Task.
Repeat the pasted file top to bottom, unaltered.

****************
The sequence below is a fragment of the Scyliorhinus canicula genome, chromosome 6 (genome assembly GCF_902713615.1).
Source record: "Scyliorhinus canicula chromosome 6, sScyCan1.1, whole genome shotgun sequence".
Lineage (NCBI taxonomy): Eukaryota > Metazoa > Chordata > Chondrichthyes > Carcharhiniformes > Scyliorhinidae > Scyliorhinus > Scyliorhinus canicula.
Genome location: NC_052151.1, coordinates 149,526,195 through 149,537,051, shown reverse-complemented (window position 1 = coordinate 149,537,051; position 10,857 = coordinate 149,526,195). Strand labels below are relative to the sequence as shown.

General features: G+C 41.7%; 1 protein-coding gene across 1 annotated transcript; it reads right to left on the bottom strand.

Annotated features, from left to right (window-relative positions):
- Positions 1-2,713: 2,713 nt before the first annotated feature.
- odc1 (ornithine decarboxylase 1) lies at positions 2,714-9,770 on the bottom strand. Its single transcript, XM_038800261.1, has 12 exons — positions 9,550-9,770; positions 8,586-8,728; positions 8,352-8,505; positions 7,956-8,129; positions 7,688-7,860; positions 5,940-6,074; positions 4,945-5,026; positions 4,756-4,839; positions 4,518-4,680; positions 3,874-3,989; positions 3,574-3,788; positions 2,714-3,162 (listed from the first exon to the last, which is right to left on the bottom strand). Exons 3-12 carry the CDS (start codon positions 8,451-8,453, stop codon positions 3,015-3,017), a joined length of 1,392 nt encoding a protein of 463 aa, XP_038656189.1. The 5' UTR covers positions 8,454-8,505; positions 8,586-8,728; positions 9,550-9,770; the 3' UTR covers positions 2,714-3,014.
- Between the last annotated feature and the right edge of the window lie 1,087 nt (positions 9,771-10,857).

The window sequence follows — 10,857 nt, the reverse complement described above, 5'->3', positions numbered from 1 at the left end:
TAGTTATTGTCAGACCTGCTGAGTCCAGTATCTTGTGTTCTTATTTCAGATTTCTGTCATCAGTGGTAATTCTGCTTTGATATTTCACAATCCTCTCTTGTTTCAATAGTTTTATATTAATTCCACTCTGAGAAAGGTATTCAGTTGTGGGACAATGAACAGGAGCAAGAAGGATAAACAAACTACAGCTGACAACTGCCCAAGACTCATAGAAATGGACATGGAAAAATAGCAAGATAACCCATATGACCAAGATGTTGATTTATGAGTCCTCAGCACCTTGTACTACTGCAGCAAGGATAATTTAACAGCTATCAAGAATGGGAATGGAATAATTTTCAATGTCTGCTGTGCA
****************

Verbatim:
The sequence below is a fragment of the Scyliorhinus canicula genome, chromosome 6 (genome assembly GCF_902713615.1).
Source record: "Scyliorhinus canicula chromosome 6, sScyCan1.1, whole genome shotgun sequence".
Lineage (NCBI taxonomy): Eukaryota > Metazoa > Chordata > Chondrichthyes > Carcharhiniformes > Scyliorhinidae > Scyliorhinus > Scyliorhinus canicula.
Genome location: NC_052151.1, coordinates 149,526,195 through 149,537,051, shown reverse-complemented (window position 1 = coordinate 149,537,051; position 10,857 = coordinate 149,526,195). Strand labels below are relative to the sequence as shown.

General features: G+C 41.7%; 1 protein-coding gene across 1 annotated transcript; it reads right to left on the bottom strand.

Annotated features, from left to right (window-relative positions):
- Positions 1-2,713: 2,713 nt before the first annotated feature.
- odc1 (ornithine decarboxylase 1) lies at positions 2,714-9,770 on the bottom strand. Its single transcript, XM_038800261.1, has 12 exons — positions 9,550-9,770; positions 8,586-8,728; positions 8,352-8,505; positions 7,956-8,129; positions 7,688-7,860; positions 5,940-6,074; positions 4,945-5,026; positions 4,756-4,839; positions 4,518-4,680; positions 3,874-3,989; positions 3,574-3,788; positions 2,714-3,162 (listed from the first exon to the last, which is right to left on the bottom strand). Exons 3-12 carry the CDS (start codon positions 8,451-8,453, stop codon positions 3,015-3,017), a joined length of 1,392 nt encoding a protein of 463 aa, XP_038656189.1. The 5' UTR covers positions 8,454-8,505; positions 8,586-8,728; positions 9,550-9,770; the 3' UTR covers positions 2,714-3,014.
- Between the last annotated feature and the right edge of the window lie 1,087 nt (positions 9,771-10,857).

The window sequence follows — 10,857 nt, the reverse complement described above, 5'->3', positions numbered from 1 at the left end:
TAGTTATTGTCAGACCTGCTGAGTCCAGTATCTTGTGTTCTTATTTCAGATTTCTGTCATCAGTGGTAATTCTGCTTTGATATTTCACAATCCTCTCTTGTTTCAATAGTTTTATATTAATTCCACTCTGAGAAAGGTATTCAGTTGTGGGACAATGAACAGGAGCAAGAAGGATAAACAAACTACAGCTGACAACTGCCCAAGACTCATAGAAATGGACATGGAAAAATAGCAAGATAACCCATATGACCAAGATGTTGATTTATGAGTCCTCAGCACCTTGTACTACTGCAGCAAGGATAATTTAACAGCTATCAAGAATGGGAATGGAATAATTTTCAATGTCTGCTGTGCA